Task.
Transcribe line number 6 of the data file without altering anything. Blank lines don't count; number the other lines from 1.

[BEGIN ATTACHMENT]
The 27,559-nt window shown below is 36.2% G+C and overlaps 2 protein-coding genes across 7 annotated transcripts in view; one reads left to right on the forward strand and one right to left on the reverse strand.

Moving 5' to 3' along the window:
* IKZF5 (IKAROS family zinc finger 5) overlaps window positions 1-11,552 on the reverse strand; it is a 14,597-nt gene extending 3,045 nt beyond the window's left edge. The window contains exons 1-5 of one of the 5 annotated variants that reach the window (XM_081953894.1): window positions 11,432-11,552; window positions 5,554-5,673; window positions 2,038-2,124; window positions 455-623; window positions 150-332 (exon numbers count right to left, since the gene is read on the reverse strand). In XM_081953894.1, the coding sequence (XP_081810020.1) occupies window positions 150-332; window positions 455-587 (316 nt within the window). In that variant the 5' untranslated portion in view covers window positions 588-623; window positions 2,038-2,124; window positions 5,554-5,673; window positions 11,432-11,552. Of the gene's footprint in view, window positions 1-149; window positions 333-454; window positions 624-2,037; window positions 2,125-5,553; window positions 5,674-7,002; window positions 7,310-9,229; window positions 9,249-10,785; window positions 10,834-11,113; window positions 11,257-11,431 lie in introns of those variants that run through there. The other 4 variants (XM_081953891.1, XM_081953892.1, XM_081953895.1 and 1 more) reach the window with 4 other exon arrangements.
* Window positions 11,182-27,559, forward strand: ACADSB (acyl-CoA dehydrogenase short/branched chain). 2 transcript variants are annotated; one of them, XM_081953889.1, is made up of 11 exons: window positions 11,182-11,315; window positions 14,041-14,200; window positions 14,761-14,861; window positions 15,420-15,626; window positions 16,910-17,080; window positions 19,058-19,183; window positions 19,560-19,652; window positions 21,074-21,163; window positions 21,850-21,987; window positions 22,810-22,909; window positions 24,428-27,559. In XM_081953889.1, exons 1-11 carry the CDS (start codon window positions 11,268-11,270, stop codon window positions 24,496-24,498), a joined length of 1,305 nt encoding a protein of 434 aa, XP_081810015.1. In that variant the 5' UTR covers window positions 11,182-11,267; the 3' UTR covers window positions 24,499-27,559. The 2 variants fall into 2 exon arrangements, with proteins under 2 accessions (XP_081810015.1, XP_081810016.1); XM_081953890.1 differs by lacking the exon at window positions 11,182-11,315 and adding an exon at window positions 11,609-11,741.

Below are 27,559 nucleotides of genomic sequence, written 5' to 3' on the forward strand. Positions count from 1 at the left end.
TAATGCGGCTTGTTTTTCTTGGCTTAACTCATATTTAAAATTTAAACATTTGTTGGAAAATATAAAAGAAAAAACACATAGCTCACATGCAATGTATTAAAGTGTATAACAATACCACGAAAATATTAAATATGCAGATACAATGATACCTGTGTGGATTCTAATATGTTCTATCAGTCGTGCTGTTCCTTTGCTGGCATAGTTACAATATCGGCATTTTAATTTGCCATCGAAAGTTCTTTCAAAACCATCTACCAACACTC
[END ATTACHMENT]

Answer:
TAATGCGGCTTGTTTTTCTTGGCTTAACTCATATTTAAAATTTAAACATTTGTTGGAAAATATAAAAGAAAAAACACATAGCTCACATGCAATGTATTAAAGTGTATAACAATACCACGAAAATATTAAATATGCAGATACAATGATACCTGTGTGGATTCTAATATGTTCTATCAGTCGTGCTGTTCCTTTGCTGGCATAGTTACAATATCGGCATTTTAATTTGCCATCGAAAGTTCTTTCAAAACCATCTACCAACACTC